Peaches in coastal California? (cool summer, moderate winters)


#1

I’ve always thought that I can’t grow peaches in my part of the Bay Area with its bone-chilling summers, but I was just perusing Dave Wilson’s ripening chart which shows a bunch of varieties that supposedly ripen in May and June. Well, March through June are usually pleasantly warm in my parts (July onwards being damp and cold most of the day). If I select the right peach variety – low chill, early harvest – is quality fruit possible for me?


#2

Any peach is going to need temperatures above 80F during the two months before ripening. 90F is even better.

I thought most of the bay area was warmest in August thru September. Maybe that’s parts south like Santa Barbara to San Diego where they talk of the June gloom.


#3

The fruit ripens well in Vallejo for my early varieties of Nectarine and Peach although we get far less fog than downtown SF. Peach leaf curl and other pathogens have been really bad without regular spraying, sometimes entirely defoliating the trees and destroying fruit. My advice, if you don’t want to spray, don’t grow them. In fact I just topworked one of my peaches to a different cultivar that is supposed to be more resistant to PLC. I’m learning as I go. In the long run peaches just may not be in my future. Plums and many other fruits however grow fantastic here.


#4

Okay, well that’s a deal-killer :laughing: Spring is pleasant here but rarely close to 80. August - Sept are warm if you get over the hills, but on the coastal plains that’s peak fog time.
Good information though, thanks!


#5

Hi Steven. In your experience do apricots also need 80-90 degree temperatures to develop best flavor?


#6

Apricots don’t need as much heat as peaches. I’m not sure how much less will suffice but they are not a cool weather crop.

They’re not easy to grow, Only a few places in the country reliably produce apricots.


#7

I’m growing a few peaches successfully in your climate, after several failures with other varieties (including a nectarine). They’re all curl-resistant, late-ripening, red-fleshed, and on Lovell stock:

Black Boy
Indian Free
Indian Blood (Cling)

The verdict is still pending on Peregrine, a white-fleshed English peach. It’s also curl-resistant but growing more slowly than the others, and has only produced a few fruit so far. I’m hoping for a better crop this year. It’s in a slightly less hospitable location than the others, which may account for some of its lack of vigor.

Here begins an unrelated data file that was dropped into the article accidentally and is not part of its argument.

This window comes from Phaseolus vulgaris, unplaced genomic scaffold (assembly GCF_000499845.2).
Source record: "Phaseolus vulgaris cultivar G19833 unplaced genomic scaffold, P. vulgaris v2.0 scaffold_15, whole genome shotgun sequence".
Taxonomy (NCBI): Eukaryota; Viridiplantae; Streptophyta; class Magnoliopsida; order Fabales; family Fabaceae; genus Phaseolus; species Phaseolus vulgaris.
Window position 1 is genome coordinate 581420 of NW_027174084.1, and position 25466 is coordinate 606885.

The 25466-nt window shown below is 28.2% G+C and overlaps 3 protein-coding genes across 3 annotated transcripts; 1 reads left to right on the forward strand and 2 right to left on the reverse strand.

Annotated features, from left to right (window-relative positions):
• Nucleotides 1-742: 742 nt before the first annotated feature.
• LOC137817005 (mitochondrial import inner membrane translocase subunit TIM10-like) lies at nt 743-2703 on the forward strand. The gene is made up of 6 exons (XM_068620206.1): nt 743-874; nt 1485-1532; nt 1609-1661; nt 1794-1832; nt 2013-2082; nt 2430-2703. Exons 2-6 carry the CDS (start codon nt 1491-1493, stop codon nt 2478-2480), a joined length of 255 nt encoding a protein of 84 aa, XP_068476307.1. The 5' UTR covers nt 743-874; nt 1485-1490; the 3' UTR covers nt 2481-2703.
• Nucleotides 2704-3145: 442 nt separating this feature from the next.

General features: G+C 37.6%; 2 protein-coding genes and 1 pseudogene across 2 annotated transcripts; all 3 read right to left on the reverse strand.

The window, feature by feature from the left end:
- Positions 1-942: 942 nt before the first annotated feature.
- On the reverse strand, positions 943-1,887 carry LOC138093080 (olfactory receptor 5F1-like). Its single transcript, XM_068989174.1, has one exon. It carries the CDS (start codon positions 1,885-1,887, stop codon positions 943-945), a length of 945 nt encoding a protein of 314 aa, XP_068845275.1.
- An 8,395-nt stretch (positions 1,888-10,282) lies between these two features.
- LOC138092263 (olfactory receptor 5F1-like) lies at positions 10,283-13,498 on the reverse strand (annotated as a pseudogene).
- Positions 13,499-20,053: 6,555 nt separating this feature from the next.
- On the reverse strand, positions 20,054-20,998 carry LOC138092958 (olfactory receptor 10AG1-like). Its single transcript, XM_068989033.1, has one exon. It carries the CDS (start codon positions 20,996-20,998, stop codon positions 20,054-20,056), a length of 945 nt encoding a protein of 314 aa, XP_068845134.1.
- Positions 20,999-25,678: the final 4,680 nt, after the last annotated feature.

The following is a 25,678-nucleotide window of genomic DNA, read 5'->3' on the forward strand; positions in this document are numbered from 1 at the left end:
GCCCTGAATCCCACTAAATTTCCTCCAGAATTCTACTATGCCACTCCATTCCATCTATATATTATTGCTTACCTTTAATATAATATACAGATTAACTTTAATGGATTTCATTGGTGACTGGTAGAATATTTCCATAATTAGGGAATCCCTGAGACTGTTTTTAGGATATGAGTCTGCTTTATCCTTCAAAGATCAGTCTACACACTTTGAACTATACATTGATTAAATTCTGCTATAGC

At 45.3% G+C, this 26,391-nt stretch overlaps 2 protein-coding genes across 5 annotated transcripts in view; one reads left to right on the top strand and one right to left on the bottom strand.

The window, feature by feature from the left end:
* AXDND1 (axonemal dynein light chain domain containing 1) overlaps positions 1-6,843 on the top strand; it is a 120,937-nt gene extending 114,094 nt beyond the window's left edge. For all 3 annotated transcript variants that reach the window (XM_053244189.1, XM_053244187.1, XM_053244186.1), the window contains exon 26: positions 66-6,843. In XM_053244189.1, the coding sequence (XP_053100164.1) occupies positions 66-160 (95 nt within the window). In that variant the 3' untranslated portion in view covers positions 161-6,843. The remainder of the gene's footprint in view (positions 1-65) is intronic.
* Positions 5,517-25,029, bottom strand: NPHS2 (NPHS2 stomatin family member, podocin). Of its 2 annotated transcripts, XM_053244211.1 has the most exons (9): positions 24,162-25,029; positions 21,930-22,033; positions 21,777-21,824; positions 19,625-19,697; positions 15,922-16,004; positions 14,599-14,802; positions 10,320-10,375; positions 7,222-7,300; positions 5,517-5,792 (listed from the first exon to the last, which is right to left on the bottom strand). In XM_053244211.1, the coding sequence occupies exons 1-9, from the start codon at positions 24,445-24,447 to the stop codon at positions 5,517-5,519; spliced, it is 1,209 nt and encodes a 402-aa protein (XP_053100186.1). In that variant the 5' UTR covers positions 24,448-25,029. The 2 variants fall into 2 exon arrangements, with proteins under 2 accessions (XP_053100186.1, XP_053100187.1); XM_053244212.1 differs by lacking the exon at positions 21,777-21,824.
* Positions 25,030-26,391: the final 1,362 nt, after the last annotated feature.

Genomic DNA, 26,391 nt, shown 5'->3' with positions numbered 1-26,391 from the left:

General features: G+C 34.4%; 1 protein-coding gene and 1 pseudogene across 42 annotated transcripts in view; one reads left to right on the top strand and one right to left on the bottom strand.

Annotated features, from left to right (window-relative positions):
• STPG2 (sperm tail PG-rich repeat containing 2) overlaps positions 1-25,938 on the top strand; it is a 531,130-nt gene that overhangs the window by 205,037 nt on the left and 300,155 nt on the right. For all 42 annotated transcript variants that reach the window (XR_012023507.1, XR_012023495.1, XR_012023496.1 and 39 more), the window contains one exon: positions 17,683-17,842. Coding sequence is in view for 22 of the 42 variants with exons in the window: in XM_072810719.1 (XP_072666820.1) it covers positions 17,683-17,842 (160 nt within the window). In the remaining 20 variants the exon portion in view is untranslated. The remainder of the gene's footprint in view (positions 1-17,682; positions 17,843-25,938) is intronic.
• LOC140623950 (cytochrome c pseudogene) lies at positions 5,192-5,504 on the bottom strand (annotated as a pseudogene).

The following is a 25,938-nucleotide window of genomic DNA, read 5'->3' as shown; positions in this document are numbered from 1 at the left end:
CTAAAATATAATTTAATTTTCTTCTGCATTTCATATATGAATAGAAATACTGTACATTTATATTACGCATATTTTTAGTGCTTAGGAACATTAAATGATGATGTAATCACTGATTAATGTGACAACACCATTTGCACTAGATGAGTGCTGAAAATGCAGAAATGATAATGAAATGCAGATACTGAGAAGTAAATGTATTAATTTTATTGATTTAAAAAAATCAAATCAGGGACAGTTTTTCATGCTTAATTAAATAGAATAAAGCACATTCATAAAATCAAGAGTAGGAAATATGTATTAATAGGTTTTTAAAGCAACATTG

I tried various apricots several times here, and finally gave up a couple of years ago. All eventually died due to eutypa, late freezes, or random mystery ailments, and I only got a handful of fruit.


#8

You’re right, at least for coastal Marin County. We usually have an Indigenous Person’s Summer that runs from roughly mid-September to Mid-October, and that’s when we get our warmest and clearest weather.

Don’t tell the tourists, please.


#9

My home is in a ‘sweet spot’ between coastal fog and the central valley ‘blast furnace’. As summer temps rise in the valley, the rising air sucks cool Pacific air right through our little valley creating a cooling afternoon breeze. We do get some temperature spikes in May before that ventilator kicks in.

As you may have gathered from my previous posts, I am a peach and nectarine fanatic with about 16 varieties of them total. I keep most of them small and planted 4’ apart (If I were to do it again I would give a bit more space). Since my wife and I are mostly interested in fresh fruit, the staggered harvest dates give us more or less continuous harvest. I have a four foot 5 year old Earlitreat Peach that, if I can keep the critters away from them, gives us a nice harvest of delicious peaches. Last year I was picking them on May 24. Two of my new acquisitions, a Sauzee Swirl peach and Arctic Babe nectarine produced a single fruit each, harvested June 3 and June 12 respectively. The peach might have sweetened more if left for a few more days, but it was better than any store bought peach. For anyone with a climate like mine, those would be good early varieties.

Incidentally, there is one nectarine I am dying to add to my collection, the Honey Spring Yellow nectarine. I know you really like the Honey Nectarine series, so I wonder if you have had a chance to try it.

Anyway, I want to thank you for all the advice you have provided over the years.


#10

Haven’t tried that one. DWN has become very protective of new material. I can’t get anything more than anyone else at this point. But what I have fills the season nicely, Honey Lite/Fire to Honey Diva. The really high quality fruit is just as good dried. So I can enjoy some even in winter.


#11

I’m in the San Mateo hills and get the coastal fog every summer evening. I grow Babcock peach and Artic Star (low acid) nectarine. Both do very well without lots of days over 80. Both ripen early to late June. PLC is an issue and you really have to stay on top of it.